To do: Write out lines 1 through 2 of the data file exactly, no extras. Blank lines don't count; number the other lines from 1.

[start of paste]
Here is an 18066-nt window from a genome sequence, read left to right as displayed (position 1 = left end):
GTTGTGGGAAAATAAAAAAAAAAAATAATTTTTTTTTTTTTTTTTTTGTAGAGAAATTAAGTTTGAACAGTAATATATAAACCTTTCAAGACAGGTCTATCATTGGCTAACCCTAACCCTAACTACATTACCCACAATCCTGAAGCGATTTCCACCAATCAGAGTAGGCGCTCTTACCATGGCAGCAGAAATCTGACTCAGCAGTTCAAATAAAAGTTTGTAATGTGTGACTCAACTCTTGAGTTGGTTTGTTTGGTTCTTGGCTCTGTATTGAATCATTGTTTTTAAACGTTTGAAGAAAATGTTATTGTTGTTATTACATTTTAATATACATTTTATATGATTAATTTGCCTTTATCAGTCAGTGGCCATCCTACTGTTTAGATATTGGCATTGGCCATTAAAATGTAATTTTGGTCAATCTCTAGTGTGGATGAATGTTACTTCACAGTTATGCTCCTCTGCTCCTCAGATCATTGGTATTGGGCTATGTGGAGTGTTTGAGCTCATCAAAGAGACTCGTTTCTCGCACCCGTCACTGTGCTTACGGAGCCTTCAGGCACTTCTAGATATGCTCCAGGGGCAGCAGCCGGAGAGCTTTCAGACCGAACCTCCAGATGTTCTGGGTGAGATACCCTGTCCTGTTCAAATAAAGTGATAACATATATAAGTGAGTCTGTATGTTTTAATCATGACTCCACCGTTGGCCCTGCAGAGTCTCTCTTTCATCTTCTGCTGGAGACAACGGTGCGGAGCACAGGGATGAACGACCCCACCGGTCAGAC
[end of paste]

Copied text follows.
Here is an 18066-nt window from a genome sequence, read left to right as displayed (position 1 = left end):
GTTGTGGGAAAATAAAAAAAAAAAATAATTTTTTTTTTTTTTTTTTTGTAGAGAAATTAAGTTTGAACAGTAATATATAAACCTTTCAAGACAGGTCTATCATTGGCTAACCCTAACCCTAACTACATTACCCACAATCCTGAAGCGATTTCCACCAATCAGAGTAGGCGCTCTTACCATGGCAGCAGAAATCTGACTCAGCAGTTCAAATAAAAGTTTGTAATGTGTGACTCAACTCTTGAGTTGGTTTGTTTGGTTCTTGGCTCTGTATTGAATCATTGTTTTTAAACGTTTGAAGAAAATGTTATTGTTGTTATTACATTTTAATATACATTTTATATGATTAATTTGCCTTTATCAGTCAGTGGCCATCCTACTGTTTAGATATTGGCATTGGCCATTAAAATGTAATTTTGGTCAATCTCTAGTGTGGATGAATGTTACTTCACAGTTATGCTCCTCTGCTCCTCAGATCATTGGTATTGGGCTATGTGGAGTGTTTGAGCTCATCAAAGAGACTCGTTTCTCGCACCCGTCACTGTGCTTACGGAGCCTTCAGGCACTTCTAGATATGCTCCAGGGGCAGCAGCCGGAGAGCTTTCAGACCGAACCTCCAGATGTTCTGGGTGAGATACCCTGTCCTGTTCAAATAAAGTGATAACATATATAAGTGAGTCTGTATGTTTTAATCATGACTCCACCGTTGGCCCTGCAGAGTCTCTCTTTCATCTTCTGCTGGAGACAACGGTGCGGAGCACAGGGATGAACGACCCCACCGGTCAGAC